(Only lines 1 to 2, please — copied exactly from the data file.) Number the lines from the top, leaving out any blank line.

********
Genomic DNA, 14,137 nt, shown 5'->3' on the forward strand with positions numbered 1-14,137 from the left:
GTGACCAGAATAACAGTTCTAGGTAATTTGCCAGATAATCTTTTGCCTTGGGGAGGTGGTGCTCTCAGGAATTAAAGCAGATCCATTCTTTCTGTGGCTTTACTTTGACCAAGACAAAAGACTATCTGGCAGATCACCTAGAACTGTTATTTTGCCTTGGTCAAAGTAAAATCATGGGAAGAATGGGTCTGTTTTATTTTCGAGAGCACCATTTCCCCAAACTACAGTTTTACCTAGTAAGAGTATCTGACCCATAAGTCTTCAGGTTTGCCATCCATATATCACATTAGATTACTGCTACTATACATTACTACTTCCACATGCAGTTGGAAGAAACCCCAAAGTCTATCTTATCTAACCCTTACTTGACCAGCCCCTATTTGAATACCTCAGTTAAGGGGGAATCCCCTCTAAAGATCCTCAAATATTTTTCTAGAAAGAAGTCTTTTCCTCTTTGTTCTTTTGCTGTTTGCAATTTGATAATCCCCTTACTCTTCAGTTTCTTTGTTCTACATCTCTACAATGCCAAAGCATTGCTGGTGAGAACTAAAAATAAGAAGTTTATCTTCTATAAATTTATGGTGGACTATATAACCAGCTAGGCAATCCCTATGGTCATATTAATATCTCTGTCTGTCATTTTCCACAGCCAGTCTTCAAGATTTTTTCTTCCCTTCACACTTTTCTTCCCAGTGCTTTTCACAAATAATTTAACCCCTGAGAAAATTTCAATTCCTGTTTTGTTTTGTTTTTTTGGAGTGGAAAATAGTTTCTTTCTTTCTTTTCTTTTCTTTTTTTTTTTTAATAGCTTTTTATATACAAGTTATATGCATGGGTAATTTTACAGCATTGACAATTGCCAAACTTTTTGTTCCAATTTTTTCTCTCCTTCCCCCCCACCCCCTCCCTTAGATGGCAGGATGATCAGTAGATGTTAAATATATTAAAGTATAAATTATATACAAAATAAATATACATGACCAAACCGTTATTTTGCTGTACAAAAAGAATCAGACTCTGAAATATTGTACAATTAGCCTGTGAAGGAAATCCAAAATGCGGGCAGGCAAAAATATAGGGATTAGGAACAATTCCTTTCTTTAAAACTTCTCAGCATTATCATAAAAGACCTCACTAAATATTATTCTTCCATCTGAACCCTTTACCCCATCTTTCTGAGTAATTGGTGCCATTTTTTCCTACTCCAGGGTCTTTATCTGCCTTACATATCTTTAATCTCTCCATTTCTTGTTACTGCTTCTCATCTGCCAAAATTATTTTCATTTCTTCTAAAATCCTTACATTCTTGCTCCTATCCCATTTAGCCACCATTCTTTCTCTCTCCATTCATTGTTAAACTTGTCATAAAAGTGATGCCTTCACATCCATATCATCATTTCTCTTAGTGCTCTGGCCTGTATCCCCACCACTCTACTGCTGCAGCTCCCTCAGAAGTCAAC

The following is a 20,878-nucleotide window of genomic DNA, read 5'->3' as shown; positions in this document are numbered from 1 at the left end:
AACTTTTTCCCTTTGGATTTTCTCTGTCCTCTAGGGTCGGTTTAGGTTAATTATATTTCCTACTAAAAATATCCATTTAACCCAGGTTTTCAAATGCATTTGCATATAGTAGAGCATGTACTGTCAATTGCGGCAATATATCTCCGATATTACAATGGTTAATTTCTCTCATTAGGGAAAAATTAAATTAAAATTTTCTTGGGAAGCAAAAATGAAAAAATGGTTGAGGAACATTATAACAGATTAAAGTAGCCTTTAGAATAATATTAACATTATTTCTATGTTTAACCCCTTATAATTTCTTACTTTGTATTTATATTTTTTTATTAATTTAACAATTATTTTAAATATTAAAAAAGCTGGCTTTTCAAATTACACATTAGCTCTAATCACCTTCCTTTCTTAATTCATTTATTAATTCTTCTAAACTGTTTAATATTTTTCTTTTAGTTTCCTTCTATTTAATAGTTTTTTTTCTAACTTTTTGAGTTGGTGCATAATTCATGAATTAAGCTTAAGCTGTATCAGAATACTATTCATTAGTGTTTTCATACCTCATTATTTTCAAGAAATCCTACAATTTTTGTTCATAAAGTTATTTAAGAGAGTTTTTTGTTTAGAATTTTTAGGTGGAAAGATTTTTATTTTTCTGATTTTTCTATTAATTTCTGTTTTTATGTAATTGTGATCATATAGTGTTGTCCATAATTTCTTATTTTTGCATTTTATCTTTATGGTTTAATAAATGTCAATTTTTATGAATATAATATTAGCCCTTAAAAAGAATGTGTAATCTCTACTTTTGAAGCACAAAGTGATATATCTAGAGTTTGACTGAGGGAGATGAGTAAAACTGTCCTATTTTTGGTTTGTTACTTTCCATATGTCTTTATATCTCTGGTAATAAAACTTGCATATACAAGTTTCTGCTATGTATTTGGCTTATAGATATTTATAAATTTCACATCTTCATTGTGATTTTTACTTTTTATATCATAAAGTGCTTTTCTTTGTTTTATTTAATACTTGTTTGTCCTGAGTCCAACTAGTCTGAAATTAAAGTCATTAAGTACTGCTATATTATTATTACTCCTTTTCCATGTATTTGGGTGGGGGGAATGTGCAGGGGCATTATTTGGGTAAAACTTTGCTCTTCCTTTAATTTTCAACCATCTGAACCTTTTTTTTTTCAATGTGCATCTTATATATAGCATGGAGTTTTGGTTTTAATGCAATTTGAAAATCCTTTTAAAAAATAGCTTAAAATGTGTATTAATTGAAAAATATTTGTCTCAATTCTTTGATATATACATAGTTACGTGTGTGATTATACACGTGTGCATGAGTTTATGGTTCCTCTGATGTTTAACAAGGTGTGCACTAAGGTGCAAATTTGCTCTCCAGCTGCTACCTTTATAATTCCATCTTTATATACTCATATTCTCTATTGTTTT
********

Genomic DNA, 14,137 nt, shown 5'->3' on the forward strand with positions numbered 1-14,137 from the left:
GTGACCAGAATAACAGTTCTAGGTAATTTGCCAGATAATCTTTTGCCTTGGGGAGGTGGTGCTCTCAGGAATTAAAGCAGATCCATTCTTTCTGTGGCTTTACTTTGACCAAGACAAAAGACTATCTGGCAGATCACCTAGAACTGTTATTTTGCCTTGGTCAAAGTAAAATCATGGGAAGAATGGGTCTGTTTTATTTTCGAGAGCACCATTTCCCCAAACTACAGTTTTACCTAGTAAGAGTATCTGACCCATAAGTCTTCAGGTTTGCCATCCATATATCACATTAGATTACTGCTACTATACATTACTACTTCCACATGCAGTTGGAAGAAACCCCAAAGTCTATCTTATCTAACCCTTACTTGACCAGCCCCTATTTGAATACCTCAGTTAAGGGGGAATCCCCTCTAAAGATCCTCAAATATTTTTCTAGAAAGAAGTCTTTTCCTCTTTGTTCTTTTGCTGTTTGCAATTTGATAATCCCCTTACTCTTCAGTTTCTTTGTTCTACATCTCTACAATGCCAAAGCATTGCTGGTGAGAACTAAAAATAAGAAGTTTATCTTCTATAAATTTATGGTGGACTATATAACCAGCTAGGCAATCCCTATGGTCATATTAATATCTCTGTCTGTCATTTTCCACAGCCAGTCTTCAAGATTTTTTCTTCCCTTCACACTTTTCTTCCCAGTGCTTTTCACAAATAATTTAACCCCTGAGAAAATTTCAATTCCTGTTTTGTTTTGTTTTTTTGGAGTGGAAAATAGTTTCTTTCTTTCTTTTCTTTTCTTTTTTTTTTTTAATAGCTTTTTATATACAAGTTATATGCATGGGTAATTTTACAGCATTGACAATTGCCAAACTTTTTGTTCCAATTTTTTCTCTCCTTCCCCCCCACCCCCTCCCTTAGATGGCAGGATGATCAGTAGATGTTAAATATATTAAAGTATAAATTATATACAAAATAAATATACATGACCAAACCGTTATTTTGCTGTACAAAAAGAATCAGACTCTGAAATATTGTACAATTAGCCTGTGAAGGAAATCCAAAATGCGGGCAGGCAAAAATATAGGGATTAGGAACAATTCCTTTCTTTAAAACTTCTCAGCATTATCATAAAAGACCTCACTAAATATTATTCTTCCATCTGAACCCTTTACCCCATCTTTCTGAGTAATTGGTGCCATTTTTTCCTACTCCAGGGTCTTTATCTGCCTTACATATCTTTAATCTCTCCATTTCTTGTTACTGCTTCTCATCTGCCAAAATTATTTTCATTTCTTCTAAAATCCTTACATTCTTGCTCCTATCCCATTTAGCCACCATTCTTTCTCTCTCCATTCATTGTTAAACTTGTCATAAAAGTGATGCCTTCACATCCATATCATCATTTCTCTTAGTGCTCTGGCCTGTATCCCCACCACTCTACTGCTGCAGCTCCCTCAGAAGTCAAC